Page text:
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This question is about definitions, semantics.

I understand the general concept of interpretation, translating source to machine code in real-time, or into an intermediate cache which is later "compiled" in real time or just before run time, etc.

Is there a semantic distinction made between the source > byte code translation step, and the byte code > machine code translation step? Do people typically refer to the first part as "interpretation" and the second step as "compilation". Please don't misunderstand, I am not asking for a definition of compilation outside the scope of dynamic languages. That is another topic.

Additionally, is it futile to make a semantic distinction between these two steps, due to the large number of interpreters that implement so many different techniques?

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2 Answers 2

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Typically, interpretation means the execution of a program in an arbitrary form (plain sourcecode, abstract syntax tree (AST), bytecode, ...) by an interpreter.

Some virtual machines make heavy use of JITs (just in time compilers) which translate (compile) the intermediate representation of a program to native machine code. This is definitely a form of compilation.

Also, some VMs do several phases of compilation: At first, an AST is compiled to bytecode, which can later on be compiled to machine code.

I would say, compilation means basically a transformation of one intermediate representation to the next representation.

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Good enough. But you've brought up virtual machines, from what I understand it's necessary for the virtual machine to exist, as the byte code instructions are coded to them. But do the VMs typically handle the source > byte code step as well? I'm guessing it depends largely on implementation? – Ross Charette Apr 27 '12 at 19:59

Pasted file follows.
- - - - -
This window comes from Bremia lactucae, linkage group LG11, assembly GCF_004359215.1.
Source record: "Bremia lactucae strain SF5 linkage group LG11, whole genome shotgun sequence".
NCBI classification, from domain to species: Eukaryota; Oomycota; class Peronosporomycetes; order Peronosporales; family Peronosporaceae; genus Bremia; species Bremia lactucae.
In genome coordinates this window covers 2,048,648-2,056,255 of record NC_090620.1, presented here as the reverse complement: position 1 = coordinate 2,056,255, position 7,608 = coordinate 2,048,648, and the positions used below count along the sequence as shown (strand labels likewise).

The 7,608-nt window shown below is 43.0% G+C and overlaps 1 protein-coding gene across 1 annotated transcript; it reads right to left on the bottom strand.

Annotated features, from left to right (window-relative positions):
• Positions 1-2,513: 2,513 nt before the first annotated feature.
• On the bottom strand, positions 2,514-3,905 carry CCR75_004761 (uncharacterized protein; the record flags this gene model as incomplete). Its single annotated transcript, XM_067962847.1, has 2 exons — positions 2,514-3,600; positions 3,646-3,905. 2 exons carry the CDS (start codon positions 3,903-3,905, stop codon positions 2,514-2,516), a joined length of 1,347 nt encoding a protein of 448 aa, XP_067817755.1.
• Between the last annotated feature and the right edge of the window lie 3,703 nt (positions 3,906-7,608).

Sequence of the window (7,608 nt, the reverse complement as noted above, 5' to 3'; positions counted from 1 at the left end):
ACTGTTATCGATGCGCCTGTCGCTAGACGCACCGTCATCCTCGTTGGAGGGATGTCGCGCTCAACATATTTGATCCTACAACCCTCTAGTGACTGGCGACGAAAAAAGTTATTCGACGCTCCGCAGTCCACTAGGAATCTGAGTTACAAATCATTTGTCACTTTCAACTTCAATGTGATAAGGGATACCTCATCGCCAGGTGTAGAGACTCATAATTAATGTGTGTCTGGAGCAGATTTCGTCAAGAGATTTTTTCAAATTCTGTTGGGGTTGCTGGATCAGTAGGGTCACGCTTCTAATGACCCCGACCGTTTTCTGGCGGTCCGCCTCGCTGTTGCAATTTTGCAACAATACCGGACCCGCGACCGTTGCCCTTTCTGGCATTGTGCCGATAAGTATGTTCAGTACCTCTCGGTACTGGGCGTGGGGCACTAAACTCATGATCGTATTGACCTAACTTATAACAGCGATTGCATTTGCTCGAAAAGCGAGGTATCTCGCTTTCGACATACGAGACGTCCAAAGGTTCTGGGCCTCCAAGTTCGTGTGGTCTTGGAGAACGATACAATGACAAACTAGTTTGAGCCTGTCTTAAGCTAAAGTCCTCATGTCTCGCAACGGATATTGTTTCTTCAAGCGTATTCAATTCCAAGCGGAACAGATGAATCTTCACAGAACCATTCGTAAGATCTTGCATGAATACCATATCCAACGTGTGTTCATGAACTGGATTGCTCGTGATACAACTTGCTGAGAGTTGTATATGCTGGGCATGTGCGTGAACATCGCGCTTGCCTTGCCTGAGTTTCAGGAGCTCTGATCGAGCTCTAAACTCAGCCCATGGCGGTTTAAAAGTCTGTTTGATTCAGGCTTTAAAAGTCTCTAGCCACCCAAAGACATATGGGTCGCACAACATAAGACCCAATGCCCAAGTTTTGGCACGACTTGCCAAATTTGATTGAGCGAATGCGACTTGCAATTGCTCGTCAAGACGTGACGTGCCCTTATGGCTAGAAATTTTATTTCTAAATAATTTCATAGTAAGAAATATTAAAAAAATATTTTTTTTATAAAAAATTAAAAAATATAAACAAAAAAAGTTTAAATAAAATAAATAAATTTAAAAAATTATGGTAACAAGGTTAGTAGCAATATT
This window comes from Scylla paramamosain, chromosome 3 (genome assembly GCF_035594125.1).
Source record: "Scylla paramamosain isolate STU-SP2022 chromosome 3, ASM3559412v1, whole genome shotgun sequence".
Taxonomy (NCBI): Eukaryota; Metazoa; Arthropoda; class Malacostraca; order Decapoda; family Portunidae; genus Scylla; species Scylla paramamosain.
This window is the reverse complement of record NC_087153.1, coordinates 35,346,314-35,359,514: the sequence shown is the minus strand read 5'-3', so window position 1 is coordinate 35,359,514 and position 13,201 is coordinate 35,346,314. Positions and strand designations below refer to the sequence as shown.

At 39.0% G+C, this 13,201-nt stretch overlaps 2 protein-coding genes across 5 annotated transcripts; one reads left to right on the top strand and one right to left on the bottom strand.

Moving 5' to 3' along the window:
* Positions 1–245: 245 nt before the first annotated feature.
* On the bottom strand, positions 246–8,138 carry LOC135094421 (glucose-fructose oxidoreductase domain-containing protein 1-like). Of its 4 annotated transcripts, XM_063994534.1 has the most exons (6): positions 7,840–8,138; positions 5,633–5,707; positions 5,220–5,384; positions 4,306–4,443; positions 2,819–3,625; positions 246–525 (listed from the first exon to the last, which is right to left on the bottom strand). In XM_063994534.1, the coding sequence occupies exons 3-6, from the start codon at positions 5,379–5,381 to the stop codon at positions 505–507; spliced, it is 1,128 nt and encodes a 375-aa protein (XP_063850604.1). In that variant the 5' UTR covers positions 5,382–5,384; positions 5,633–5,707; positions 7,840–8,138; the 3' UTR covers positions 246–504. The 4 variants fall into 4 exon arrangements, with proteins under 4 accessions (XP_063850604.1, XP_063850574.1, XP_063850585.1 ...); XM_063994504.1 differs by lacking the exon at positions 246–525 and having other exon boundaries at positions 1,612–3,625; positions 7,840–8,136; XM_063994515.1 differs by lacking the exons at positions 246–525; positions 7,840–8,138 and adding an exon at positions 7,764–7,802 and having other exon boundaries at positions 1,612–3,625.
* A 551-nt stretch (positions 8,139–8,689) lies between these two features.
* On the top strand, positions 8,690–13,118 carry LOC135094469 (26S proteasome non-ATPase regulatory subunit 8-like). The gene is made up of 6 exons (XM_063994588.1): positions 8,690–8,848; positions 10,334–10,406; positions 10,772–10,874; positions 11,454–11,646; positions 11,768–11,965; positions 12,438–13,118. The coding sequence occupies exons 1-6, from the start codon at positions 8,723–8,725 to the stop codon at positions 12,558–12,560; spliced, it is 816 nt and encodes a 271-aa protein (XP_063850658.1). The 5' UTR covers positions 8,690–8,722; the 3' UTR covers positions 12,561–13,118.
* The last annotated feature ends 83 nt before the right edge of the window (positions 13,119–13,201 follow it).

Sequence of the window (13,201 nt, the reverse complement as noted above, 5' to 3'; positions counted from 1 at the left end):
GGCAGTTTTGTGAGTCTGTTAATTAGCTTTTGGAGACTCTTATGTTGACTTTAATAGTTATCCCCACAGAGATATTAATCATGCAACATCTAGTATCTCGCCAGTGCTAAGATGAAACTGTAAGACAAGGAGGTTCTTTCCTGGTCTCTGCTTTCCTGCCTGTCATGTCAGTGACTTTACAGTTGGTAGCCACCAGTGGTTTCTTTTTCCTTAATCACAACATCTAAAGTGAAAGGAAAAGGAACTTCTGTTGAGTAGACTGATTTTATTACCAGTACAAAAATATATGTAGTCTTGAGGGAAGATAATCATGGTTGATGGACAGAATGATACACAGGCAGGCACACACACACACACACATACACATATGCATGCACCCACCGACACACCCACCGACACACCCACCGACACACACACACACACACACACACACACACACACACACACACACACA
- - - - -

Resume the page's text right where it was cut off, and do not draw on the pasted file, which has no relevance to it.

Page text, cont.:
Well, it depends whether one regards the parser, which does the [SOURCE > INTERMEDIATE] step, as part of the VM or not. – Sven Hager Apr 27 '12 at 20:20
Ah parser, that's the word I was hoping existed, thanks! Is there a similar term for the part of the interpreter that is not the parser (or comes after the parser is run?) – Ross Charette Apr 27 '12 at 20:49
Well, that would be the interpreter / the compiler, I suppose. – Sven Hager Apr 28 '12 at 8:23

The steps an interpreter makes is usually programmed in a loop similar to:

get next instruction
parse and interpret its components
dispatch its translation

The definitions and semantics of the language are only implemented in an interpreter, but are defined elsewhere.

The answer to your question lies in the formal, operational and axiomatic semantic definitions of the language being either interpreted or compiled. In both cases, the semantics of the formal language definition must be preserved and consistent for any interpretation or compilation regardless of the implementation techniques employed.

Implementations of languages such as interpreters and compilers are tested against test suites which test the implementation of each language construct in the language against its formal semantic definition.

A language designer generates the formal definition of a language in a symbolic form such as denotational semantics. This definition is very abstract from a mathematical point-of-view.

A compiler or interpreter implementer is more interested in the operational semantic definition of the language which is more directly related to building the compiler or interpreter to run on a target machine.

A user of the language is more interested in the axiomatic definition of the language which informs programmers how to use the language's constructs to create programs.

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